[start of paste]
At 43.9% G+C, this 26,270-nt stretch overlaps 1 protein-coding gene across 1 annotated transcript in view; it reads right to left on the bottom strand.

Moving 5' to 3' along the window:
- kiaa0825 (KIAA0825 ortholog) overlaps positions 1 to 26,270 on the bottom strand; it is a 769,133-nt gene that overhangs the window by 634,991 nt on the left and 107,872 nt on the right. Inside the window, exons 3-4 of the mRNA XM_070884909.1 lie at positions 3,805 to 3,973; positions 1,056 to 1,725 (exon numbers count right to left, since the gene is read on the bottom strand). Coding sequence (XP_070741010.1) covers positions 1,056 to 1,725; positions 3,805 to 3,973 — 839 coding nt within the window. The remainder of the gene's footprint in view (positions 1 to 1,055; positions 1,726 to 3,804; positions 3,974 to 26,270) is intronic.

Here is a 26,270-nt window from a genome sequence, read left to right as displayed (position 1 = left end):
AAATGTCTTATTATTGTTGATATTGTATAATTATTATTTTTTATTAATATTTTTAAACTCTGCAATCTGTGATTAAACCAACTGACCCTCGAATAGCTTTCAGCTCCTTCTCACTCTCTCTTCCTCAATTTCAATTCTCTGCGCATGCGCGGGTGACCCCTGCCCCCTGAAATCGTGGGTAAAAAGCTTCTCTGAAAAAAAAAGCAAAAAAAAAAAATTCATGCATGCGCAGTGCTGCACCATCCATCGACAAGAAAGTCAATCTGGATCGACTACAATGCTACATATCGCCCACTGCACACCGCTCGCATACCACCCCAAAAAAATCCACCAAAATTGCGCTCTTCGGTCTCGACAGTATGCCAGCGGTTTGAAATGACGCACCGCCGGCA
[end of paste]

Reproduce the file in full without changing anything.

At 43.9% G+C, this 26,270-nt stretch overlaps 1 protein-coding gene across 1 annotated transcript in view; it reads right to left on the bottom strand.

Moving 5' to 3' along the window:
- kiaa0825 (KIAA0825 ortholog) overlaps positions 1 to 26,270 on the bottom strand; it is a 769,133-nt gene that overhangs the window by 634,991 nt on the left and 107,872 nt on the right. Inside the window, exons 3-4 of the mRNA XM_070884909.1 lie at positions 3,805 to 3,973; positions 1,056 to 1,725 (exon numbers count right to left, since the gene is read on the bottom strand). Coding sequence (XP_070741010.1) covers positions 1,056 to 1,725; positions 3,805 to 3,973 — 839 coding nt within the window. The remainder of the gene's footprint in view (positions 1 to 1,055; positions 1,726 to 3,804; positions 3,974 to 26,270) is intronic.

Here is a 26,270-nt window from a genome sequence, read left to right as displayed (position 1 = left end):
AAATGTCTTATTATTGTTGATATTGTATAATTATTATTTTTTATTAATATTTTTAAACTCTGCAATCTGTGATTAAACCAACTGACCCTCGAATAGCTTTCAGCTCCTTCTCACTCTCTCTTCCTCAATTTCAATTCTCTGCGCATGCGCGGGTGACCCCTGCCCCCTGAAATCGTGGGTAAAAAGCTTCTCTGAAAAAAAAAGCAAAAAAAAAAAATTCATGCATGCGCAGTGCTGCACCATCCATCGACAAGAAAGTCAATCTGGATCGACTACAATGCTACATATCGCCCACTGCACACCGCTCGCATACCACCCCAAAAAAATCCACCAAAATTGCGCTCTTCGGTCTCGACAGTATGCCAGCGGTTTGAAATGACGCACCGCCGGCA